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Optics Express

Optics Express

  • Editor: C. Martijn de Sterke
  • Vol. 18, Iss. 20 — Sep. 27, 2010
  • pp: 21147–21154
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Scattering noise estimation of range-gated imaging system in turbid condition

ChingSeong Tan, Gerald Seet, Andrzej Sluzek, Xin Wang, Chai Tong Yuen, Chen Yep Fam, and Hin Yong Wong  »View Author Affiliations


Optics Express, Vol. 18, Issue 20, pp. 21147-21154 (2010)
http://dx.doi.org/10.1364/OE.18.021147


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Abstract

The range-gated imaging systems are reliable underwater imaging system with the capability to minimize backscattering effect from turbid media. The tail-gating technique has been developed to fine tune the signal to backscattering ratio and hence improve the gated image quality. However, the tail-gating technique has limited image quality enhancement in high turbidity levels. In this paper, we developed a numerical model of range-gated underwater imaging system for near target in turbid medium. The simulation results matched the experimental work favorably. Further investigation using this numerical model shows that the multiple scattering components of the backscattering noise dominate for propagation length larger than 4.2 Attenuation Length (AL). This has limited the enhancement of tail-gating technique in high turbidity conditions.

© 2010 OSA

1. Introduction

The range-gated imaging systems are well known for their capability to minimize backscattering effect from turbid media [1

1. B. A. Swartz, “Laser range gated underwater imaging advances,” IEEE J. Ocean Eng. 19, 722–727 (1994).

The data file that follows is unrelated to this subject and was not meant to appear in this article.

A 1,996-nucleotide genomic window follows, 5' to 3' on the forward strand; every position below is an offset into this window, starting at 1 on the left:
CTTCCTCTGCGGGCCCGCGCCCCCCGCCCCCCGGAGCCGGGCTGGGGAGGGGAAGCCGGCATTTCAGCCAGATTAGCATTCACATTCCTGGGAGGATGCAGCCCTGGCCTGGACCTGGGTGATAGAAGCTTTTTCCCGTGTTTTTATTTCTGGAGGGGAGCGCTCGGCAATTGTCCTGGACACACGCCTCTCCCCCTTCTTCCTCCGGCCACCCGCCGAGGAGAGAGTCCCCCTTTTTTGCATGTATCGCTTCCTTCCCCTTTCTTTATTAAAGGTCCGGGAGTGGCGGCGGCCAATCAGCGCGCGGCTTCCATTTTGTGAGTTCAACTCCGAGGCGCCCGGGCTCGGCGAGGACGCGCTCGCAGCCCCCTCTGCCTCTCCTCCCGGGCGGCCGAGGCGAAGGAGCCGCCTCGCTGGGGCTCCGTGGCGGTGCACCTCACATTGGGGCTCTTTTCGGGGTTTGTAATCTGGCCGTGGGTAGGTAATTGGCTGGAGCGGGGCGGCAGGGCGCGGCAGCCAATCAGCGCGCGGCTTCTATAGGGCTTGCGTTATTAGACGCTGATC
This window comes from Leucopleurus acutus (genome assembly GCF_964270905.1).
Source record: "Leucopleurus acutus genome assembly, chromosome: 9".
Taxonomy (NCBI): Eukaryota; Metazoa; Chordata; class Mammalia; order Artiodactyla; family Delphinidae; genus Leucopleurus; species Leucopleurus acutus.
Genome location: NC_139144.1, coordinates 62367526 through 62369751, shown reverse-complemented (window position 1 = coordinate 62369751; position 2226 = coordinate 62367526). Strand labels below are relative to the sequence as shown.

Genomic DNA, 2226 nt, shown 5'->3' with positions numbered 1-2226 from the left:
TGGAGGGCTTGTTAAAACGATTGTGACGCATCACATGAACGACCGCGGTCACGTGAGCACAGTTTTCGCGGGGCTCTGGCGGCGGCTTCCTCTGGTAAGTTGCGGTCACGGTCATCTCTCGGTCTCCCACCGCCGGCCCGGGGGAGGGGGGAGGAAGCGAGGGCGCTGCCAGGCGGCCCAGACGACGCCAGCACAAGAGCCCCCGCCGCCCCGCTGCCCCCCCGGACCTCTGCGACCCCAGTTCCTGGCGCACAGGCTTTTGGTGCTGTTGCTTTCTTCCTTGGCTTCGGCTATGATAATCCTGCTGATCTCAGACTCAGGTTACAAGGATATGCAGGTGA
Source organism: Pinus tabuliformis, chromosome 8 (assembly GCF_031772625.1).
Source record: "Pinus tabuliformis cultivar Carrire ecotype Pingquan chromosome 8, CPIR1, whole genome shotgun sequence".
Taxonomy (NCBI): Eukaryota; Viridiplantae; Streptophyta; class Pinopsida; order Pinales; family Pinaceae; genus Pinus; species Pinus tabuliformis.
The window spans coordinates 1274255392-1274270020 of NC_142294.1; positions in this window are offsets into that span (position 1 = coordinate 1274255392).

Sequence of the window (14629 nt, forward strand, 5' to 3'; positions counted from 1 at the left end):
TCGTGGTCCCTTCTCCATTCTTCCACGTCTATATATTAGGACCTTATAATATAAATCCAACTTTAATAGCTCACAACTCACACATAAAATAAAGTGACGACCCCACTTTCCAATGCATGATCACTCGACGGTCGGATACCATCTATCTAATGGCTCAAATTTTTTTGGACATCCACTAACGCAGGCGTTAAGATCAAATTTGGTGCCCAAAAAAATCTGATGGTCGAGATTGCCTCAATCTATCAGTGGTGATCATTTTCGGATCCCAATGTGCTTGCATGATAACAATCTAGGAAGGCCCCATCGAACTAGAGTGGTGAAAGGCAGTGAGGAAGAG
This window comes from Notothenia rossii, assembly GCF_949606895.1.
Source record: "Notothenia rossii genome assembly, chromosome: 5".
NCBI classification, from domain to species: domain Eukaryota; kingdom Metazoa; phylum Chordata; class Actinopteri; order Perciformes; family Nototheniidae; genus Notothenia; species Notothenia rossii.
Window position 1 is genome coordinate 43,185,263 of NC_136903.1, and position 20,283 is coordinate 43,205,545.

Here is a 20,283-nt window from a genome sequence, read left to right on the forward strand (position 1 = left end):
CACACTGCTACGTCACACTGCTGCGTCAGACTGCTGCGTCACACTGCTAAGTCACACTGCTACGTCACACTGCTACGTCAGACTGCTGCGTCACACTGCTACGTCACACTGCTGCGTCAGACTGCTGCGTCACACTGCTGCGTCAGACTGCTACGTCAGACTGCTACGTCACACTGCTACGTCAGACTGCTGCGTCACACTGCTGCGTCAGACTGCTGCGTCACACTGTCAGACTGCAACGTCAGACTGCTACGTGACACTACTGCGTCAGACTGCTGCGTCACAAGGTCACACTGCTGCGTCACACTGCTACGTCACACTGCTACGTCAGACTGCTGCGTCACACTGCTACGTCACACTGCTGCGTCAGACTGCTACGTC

3

3. C. Tan, A. Sluzek, and G. Seet, “Model of gated imaging in turbid media,” Opt. Eng. 44, 116002 (2005). [CrossRef]

]. Tan et al. [3

3. C. Tan, A. Sluzek, and G. Seet, “Model of gated imaging in turbid media,” Opt. Eng. 44, 116002 (2005). [CrossRef]

] and Witherspoon et al. [4

4. N. H. Witherspoon, and J. H. Holloway, Jr., “Feasibility testing of a range gated laser illuminated underwater imaging system”, in Ocean Optics X, Richard W. Spinrad, ed., Proc. SPIE 1302, 414 – 420 (1990).

] have confirmed that the tail-gating is superior than front gating. This is contrary to the results presented by McLean et al. [5

5. E. A. McLean, H. R. Burris Jr, and M. P. Strand, “Short pulse range gated optical imaging in turbid water,” Appl. Opt. 34(21), 4343–4351 (1995). [CrossRef] [PubMed]

]. However, it is generally believed that the multiple scattering noises/photons could be dominant at higher level of turbidity. In this high turbidity level, the use of the tail-gating technique might not provide improvement to the image quality.

In the past, the research shows that the variation of backscattering noise due to fixed upper-limit convolution effect could improve the signal to backscattering noise ratio (assuming negligible multiple scattering effect from the target signals) towards the tail Reflected Image Temporal Profile (RITP) region up to C = 2.07/m, as experimented by Tan et al. [11